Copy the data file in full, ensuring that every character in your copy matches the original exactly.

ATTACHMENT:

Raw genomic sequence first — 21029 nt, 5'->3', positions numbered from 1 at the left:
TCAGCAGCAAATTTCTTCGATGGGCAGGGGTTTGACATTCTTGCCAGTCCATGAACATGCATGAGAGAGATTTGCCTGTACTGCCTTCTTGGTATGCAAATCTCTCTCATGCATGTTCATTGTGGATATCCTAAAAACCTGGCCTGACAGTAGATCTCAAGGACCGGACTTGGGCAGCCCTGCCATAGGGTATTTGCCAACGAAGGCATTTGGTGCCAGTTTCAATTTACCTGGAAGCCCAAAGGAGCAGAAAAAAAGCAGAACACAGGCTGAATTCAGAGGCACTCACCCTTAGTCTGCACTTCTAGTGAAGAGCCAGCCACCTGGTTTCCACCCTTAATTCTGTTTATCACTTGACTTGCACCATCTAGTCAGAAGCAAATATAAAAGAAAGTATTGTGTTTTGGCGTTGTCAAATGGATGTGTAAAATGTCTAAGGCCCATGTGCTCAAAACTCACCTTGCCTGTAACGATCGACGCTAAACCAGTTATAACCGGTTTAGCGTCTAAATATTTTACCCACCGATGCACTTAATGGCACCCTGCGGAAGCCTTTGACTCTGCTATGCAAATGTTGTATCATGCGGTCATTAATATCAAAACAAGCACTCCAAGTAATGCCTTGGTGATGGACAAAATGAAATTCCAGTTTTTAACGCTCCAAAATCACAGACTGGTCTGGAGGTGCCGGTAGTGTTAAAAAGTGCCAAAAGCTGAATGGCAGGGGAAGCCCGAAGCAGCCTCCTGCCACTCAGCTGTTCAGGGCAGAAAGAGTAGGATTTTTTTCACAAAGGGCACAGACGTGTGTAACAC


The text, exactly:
Raw genomic sequence first — 21029 nt, 5'->3', positions numbered from 1 at the left:
TCAGCAGCAAATTTCTTCGATGGGCAGGGGTTTGACATTCTTGCCAGTCCATGAACATGCATGAGAGAGATTTGCCTGTACTGCCTTCTTGGTATGCAAATCTCTCTCATGCATGTTCATTGTGGATATCCTAAAAACCTGGCCTGACAGTAGATCTCAAGGACCGGACTTGGGCAGCCCTGCCATAGGGTATTTGCCAACGAAGGCATTTGGTGCCAGTTTCAATTTACCTGGAAGCCCAAAGGAGCAGAAAAAAAGCAGAACACAGGCTGAATTCAGAGGCACTCACCCTTAGTCTGCACTTCTAGTGAAGAGCCAGCCACCTGGTTTCCACCCTTAATTCTGTTTATCACTTGACTTGCACCATCTAGTCAGAAGCAAATATAAAAGAAAGTATTGTGTTTTGGCGTTGTCAAATGGATGTGTAAAATGTCTAAGGCCCATGTGCTCAAAACTCACCTTGCCTGTAACGATCGACGCTAAACCAGTTATAACCGGTTTAGCGTCTAAATATTTTACCCACCGATGCACTTAATGGCACCCTGCGGAAGCCTTTGACTCTGCTATGCAAATGTTGTATCATGCGGTCATTAATATCAAAACAAGCACTCCAAGTAATGCCTTGGTGATGGACAAAATGAAATTCCAGTTTTTAACGCTCCAAAATCACAGACTGGTCTGGAGGTGCCGGTAGTGTTAAAAAGTGCCAAAAGCTGAATGGCAGGGGAAGCCCGAAGCAGCCTCCTGCCACTCAGCTGTTCAGGGCAGAAAGAGTAGGATTTTTTTCACAAAGGGCACAGACGTGTGTAACAC